Flood Potential Outlook
Issued by NWS North Platte, NE

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Probabilistic Hydrologic Outlook
National Weather Service North Platte NE
116 PM CST Thu Feb 16 2017

...Spring Flood and Water Resource Outlook...

...Average Flood Potential this Spring...

This Spring Flood and Water Resource Outlook is for the North Platte
Hydrologic Service Area, which covers western and north central
Nebraska. The river basins include: The North Platte and South
Platte, as well as, the Platte River in western Nebraska, Frenchman
Creek and Stinking Water Creek in southwest Nebraska, the Loup and
Dismal Rivers in the Sandhills of Nebraska, and portions of the
Elkhorn and Niobrara Rivers in north central Nebraska.

.Flood Outlook Summary...
At this time, the probability of spring flooding from March through
May is generally around average for most of central and western
Nebraska. The potential for flooding in southwestern Nebraska,
including Frenchman and Stinking Water Creeks, is below average.

The potential for ice jam related flooding is below average. Most of
the ice has already come off the lakes and rivers due to recent warm
spells and only minimal amounts of ice remain.

The potential for rainfall induced flash flooding is below average
is not quantifiable. This type of flooding is most likely to occur
during the later spring and summer months.

.Snow Cover and Liquid Water Content...
As of February 16th, only a minimal amount of snowpack remained
across northern Nebraska, mainly in the Niobrara and Elkhorn River
basins. With above normal temperatures forecast over the next week,
any remaining snow cover will melt.

.Reservoir and Mountain Snowpack Conditions...
Normal operations are ongoing at reservoirs along the North Platte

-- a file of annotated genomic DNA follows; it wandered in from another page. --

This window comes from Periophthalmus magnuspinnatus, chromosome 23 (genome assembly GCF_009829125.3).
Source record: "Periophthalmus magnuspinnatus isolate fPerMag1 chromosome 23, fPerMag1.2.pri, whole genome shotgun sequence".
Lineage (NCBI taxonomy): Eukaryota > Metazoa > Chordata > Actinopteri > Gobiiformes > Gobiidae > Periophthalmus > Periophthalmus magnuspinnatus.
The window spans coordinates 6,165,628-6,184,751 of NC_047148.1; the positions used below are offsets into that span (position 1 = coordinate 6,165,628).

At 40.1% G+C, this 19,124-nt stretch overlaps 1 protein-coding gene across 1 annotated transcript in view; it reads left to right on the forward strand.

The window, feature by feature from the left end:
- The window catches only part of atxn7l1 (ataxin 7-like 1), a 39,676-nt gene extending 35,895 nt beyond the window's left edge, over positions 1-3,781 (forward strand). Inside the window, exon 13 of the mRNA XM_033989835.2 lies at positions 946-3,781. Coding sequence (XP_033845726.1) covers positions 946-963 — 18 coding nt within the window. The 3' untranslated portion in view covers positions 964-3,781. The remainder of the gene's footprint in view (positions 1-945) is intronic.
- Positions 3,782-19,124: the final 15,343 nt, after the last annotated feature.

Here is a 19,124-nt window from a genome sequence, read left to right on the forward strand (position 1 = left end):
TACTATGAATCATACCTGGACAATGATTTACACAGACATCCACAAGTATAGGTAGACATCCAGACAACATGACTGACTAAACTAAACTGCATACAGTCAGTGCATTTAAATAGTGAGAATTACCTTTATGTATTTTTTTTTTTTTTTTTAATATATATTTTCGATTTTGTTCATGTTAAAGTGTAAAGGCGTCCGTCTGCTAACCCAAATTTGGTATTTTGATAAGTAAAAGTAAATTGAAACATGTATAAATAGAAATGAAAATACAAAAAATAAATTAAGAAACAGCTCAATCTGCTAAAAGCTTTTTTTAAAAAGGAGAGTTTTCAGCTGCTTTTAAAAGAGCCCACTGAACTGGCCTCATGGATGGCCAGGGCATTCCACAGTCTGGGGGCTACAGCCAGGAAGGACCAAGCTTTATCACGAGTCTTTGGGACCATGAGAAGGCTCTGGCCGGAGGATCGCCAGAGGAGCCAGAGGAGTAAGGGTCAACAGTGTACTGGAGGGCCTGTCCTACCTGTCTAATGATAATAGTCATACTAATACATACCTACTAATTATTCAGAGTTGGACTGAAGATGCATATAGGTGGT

River for this time of year. Releases from these dams have been
limited through the winter months, with inflows generally coming
from melted snow. Because of these operations, reservoir levels have
risen through the winter months. The current reservoir storage
across Wyoming, as well as Lake McConaughy, are slightly above
average for this time of year.

As of mid-February, the snowpack in the North Platte and South
Platte River Basins in Colorado and Wyoming were slightly above
average and higher than last year. Flooding from snowmelt runoff is
highly dependent on how quickly snowmelt occurs in the low to mid
elevations of the mountains, typically 8500 feet and lower.

.Soil Conditions and Frost Depths...
Soil moisture across northern Nebraska is above average with near
average soil moisture elsewhere. Soil temperatures sensors indicate
that most areas have a 4 inch soil temperature in the lower to mid
30s. Therefore, the frost depth is minimal and runoff will be able
to be easily absorbed into the ground.

.River and Lake Ice Conditions...
Most of the ice cover on the larger lakes has melted with mostly
open water reported. Most of the ice has come off, with only minimal
amounts of shore ice remaining. River flows in areas that are ice
free range from normal to above normal for this time of year.

.Seasonal Precipitation...
Precipitation so far this water year, since October 1, 2016, has
been above average, with the exception of central and southwestern
Nebraska where it has been below average. Most locations have
received between two and five inches of precipitation since late
fall, about one to two inches more than usual.

.Weather Outlooks...
Water temperatures in the tropical Pacific ocean are around average,
indicating El Nino - Southern Oscillation (ENSO) neutral conditions.
The outlook for the spring and summer is for ENSO neutral conditions
to continue. ENSO neutral conditions generally bring a warmer and
wetter pattern to the southeastern half of the United States, with
Nebraska being in the transition zones between the airmasses and the
polar and subtropical jet streams.

According to the Climate Prediction Center, the latest 8 to 14 day
outlook for February 23 to March 2 calls for around normal to
slightly above average temperatures with a greater chance for above
average precipitation.

The latest 90 day outlook for March, April and May indicates a
greater chance for above normal temperatures, and equal chances for
above, below or average precipitation.

This is the first spring flood and water resource outlook for 2017.
Long-range probalistic outlooks are issued near the middle of the
month throughout the year. The next scheduled outlook will be issued
on March 2, 2017.

$$

Roberg/Smith/Taylor



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